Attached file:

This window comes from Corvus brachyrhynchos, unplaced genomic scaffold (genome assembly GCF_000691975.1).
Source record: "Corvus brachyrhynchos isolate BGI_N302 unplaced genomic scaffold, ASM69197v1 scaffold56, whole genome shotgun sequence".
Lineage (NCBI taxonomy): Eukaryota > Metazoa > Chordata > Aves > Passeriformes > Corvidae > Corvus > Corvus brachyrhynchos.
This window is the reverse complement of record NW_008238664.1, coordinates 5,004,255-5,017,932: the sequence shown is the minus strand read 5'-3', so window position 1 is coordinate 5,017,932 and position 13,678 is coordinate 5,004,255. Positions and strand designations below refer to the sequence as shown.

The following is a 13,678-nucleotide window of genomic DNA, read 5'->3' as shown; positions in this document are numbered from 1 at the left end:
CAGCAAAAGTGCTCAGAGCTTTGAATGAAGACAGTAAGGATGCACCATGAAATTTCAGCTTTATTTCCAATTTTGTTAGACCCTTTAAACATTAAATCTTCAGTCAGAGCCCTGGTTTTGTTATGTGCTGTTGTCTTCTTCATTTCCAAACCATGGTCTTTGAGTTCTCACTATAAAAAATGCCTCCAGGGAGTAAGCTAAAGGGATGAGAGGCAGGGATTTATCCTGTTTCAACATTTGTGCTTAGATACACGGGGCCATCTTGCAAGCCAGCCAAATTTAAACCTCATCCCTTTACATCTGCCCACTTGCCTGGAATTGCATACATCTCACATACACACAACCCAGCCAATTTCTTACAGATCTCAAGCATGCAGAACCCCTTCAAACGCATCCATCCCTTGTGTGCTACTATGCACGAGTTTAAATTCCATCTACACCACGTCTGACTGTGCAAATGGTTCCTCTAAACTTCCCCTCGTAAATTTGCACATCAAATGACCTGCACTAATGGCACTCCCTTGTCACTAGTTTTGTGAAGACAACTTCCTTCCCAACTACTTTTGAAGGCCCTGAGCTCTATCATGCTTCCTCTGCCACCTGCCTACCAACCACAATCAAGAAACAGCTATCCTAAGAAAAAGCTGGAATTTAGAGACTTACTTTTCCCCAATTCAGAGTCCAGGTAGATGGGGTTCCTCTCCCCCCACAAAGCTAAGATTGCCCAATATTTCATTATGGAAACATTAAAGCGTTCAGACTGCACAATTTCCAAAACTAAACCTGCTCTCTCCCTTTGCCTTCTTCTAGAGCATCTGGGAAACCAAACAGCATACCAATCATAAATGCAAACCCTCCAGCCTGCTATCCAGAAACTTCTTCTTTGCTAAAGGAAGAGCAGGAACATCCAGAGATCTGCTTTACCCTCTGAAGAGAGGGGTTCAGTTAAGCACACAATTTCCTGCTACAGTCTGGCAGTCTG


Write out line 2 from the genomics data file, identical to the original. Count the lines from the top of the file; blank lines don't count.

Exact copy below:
Source record: "Corvus brachyrhynchos isolate BGI_N302 unplaced genomic scaffold, ASM69197v1 scaffold56, whole genome shotgun sequence".